Butterflies grace a spring festival

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Butterflies grace a spring festival

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The Hampyeong Butterfly Festival kicks off on April 23 and runs to May 9. Provided by the organizer.By Park Sun-young

HAMPYEONG - We mark the start of spring in many ways: the lasting warmth of the sun, the need for lighter clothes, and of course, the sudden bursts of color in the flowers and trees. Flowers are generally considered the “herald of spring.” And with them come the butterflies. In some cultures these insects represent rebirth and in others, love. Sometimes they bring you luck and at other times they fly around in your stomach, making you nervous.

In Korea, the best place to see butterflies is Hampyeong, South Jeolla.

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The Korean Artifacts Museum has more than 1,000 pieces on display. By Park Sun-young

The city was not well-known to the Korean public, let alone foreigners, until 1999, when the regional government launched a new festival there dedicated to butterflies.

The Hampyeong Butterfly Festival, which marks its 12th anniversary this year, is considered one of the most successful regional festivals in the country. Last year, it attracted 530,000 visitors, which is an impressive figure for a local festival.

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At Mopyeong Hanok Village, tourists can experience life in a traditional Korean-style house. By Park Sun-young

Hampyeong is known for its clean environment, and a recent visit to the city proved that the region has indeed maintained its fresh, tranquil atmosphere.

A stroll in a pastoral field, the magnificent view of the setting sun at the beach, a visit to a hanok (traditional Korean house) village and a fulfilling meal with rice bowls and side dishes that are always full to the brim - these are some of the many things you can expect on a visit to Hampyeong.

The festival kicks off next Friday and runs until May 9. The following are a few recommendations for what to do when you go.

Hampyeong Expo Park

1153-2 Suho-ri, Hampyeong-eup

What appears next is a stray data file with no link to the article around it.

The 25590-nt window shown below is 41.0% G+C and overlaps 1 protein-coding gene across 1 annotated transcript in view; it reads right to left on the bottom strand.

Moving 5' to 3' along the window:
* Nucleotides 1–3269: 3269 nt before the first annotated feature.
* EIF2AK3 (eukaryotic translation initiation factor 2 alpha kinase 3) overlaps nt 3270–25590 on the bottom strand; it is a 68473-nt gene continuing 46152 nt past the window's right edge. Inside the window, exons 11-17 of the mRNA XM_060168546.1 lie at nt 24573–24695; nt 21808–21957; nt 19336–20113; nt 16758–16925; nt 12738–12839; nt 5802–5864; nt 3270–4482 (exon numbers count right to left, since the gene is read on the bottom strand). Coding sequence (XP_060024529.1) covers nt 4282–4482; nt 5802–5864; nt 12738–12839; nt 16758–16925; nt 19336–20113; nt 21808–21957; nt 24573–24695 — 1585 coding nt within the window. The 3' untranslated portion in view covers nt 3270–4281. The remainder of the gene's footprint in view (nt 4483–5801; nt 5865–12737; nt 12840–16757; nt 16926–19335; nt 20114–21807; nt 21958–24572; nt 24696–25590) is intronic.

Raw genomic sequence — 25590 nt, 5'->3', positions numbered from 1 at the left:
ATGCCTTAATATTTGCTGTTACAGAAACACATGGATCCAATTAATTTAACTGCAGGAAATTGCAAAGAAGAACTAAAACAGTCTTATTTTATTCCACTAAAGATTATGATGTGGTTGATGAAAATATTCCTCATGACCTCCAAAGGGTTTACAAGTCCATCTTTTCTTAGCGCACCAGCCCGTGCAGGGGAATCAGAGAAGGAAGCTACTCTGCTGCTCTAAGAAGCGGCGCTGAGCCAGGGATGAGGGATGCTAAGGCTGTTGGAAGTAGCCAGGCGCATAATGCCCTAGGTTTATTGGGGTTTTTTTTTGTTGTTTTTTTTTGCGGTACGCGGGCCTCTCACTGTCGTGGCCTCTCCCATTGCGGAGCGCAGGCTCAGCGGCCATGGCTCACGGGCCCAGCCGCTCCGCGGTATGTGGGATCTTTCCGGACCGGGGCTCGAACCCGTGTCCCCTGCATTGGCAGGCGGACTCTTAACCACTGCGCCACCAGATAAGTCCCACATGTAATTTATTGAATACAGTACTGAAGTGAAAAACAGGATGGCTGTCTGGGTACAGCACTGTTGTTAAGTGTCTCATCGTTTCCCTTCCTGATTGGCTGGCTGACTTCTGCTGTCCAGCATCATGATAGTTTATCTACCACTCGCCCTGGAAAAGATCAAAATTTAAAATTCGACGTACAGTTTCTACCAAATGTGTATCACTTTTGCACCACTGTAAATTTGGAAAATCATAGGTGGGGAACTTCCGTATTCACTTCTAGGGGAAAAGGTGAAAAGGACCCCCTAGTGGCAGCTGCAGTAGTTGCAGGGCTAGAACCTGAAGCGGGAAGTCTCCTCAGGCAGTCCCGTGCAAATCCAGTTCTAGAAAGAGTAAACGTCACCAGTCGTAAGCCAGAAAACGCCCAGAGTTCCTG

This is the main festival venue. Here, visitors can learn about butterflies through a wide range of exhibits featuring butterflies both as fossils and as living creatures. There will also be displays featuring other insects and rare animals such as red bats.

At nearby Cheonsubyeon Park, there is a petting zoo and various outdoor activities such as traditional Korean folk games, booths with regional foods and a display about natural dyeing techniques where visitors can try to dye their own cloth.

Hampyeong Ecological Park

1153-2 Suho-ri, Hampyeong-eup

This is the main festival venue. Here, visitors can learn about butterflies through a wide range of exhibits featuring butterflies both as fossils and as living creatures. There will also be displays featuring other insects and rare animals such as red bats.
At nearby Cheonsubyeon Park, there will be various outdoor activities such as traditional Korean folk games, booths with regional foods and a display about natural dyeing techniques where visitors can try to dye their own cloth.

Korean Artifacts Museum

884-3 Imun-ri, Nasan-myeon

This three-story museum has more than 1,000 artifacts including clothes and accessories (on the first floor); traditional Korean agricultural implements, fishing devices and hand-weaving tools (on the second floor); and accessories used in marriage and memorial services as well as old musical instruments (on the third floor).

A visit to the museum will allow the younger generation to learn about the older generation, while older people will be given the unexpected pleasure of reflecting on their childhoods. It is also a good place for non-Koreans to learn about Korean traditions.

The museum is open from 9 a.m. to 6 p.m. every day and is closed on Mondays. Admission costs 2,000 won ($1.80) for adults and 1,000 won for children and teenagers. For more information, contact the museum at (061) 320-3853.

Mopyeong Hanok Village

476 Sannae-ri, Haebo-myeon

This cluster of traditional Korean houses is located in the Mopyeong area, where the district of Mopyeongheon was originally located during the Goryeo Dynasty (918-1392). The village is also where the Papyeong Yun clan has lived since the time of King Sejo (1417-1468), the seventh king of Joseon.
Visitors can stay overnight in the village in one of the dozen hanok that operate as guesthouses. Most of these offer a one-night stay for around 50,000 won for a double occupancy room.
This is a great way to experience life in a hanok as well as get a taste of country life.
The village is about eight kilometers, 20-minute drive from Hampyeong Expo Park and Ecological Park. For more information about the village and its hanok program, call the town hall at (061) 323-8288.

For general information about the Hampyeong Butterfly Festival, contact the Hampyeong County Office’s culture and tourism department at (061) 320-3733 or visit or visit www.hampyeong.jeonnam.kr/2008_hpm/hpm01/ (Korean only).
During the festival period (April 23 to May 9), Korail will run the KTX bullet train from Seoul to Hampyeong six times a day. The train leaves Seoul’s Yongsan Station bound for Hampyeong at 7:20 a.m., 9:10 a.m. and 11 a.m. It leaves Hampyeong Station for Seoul at 3:18 p.m., 5:08 p.m. and 7:18 p.m. The travel time between the two cities is about three hours. For more information, contact the Gwangju branch of Korail at (062) 525-4835.

By Park Sun-young [spark0320@joongang.co.kr]
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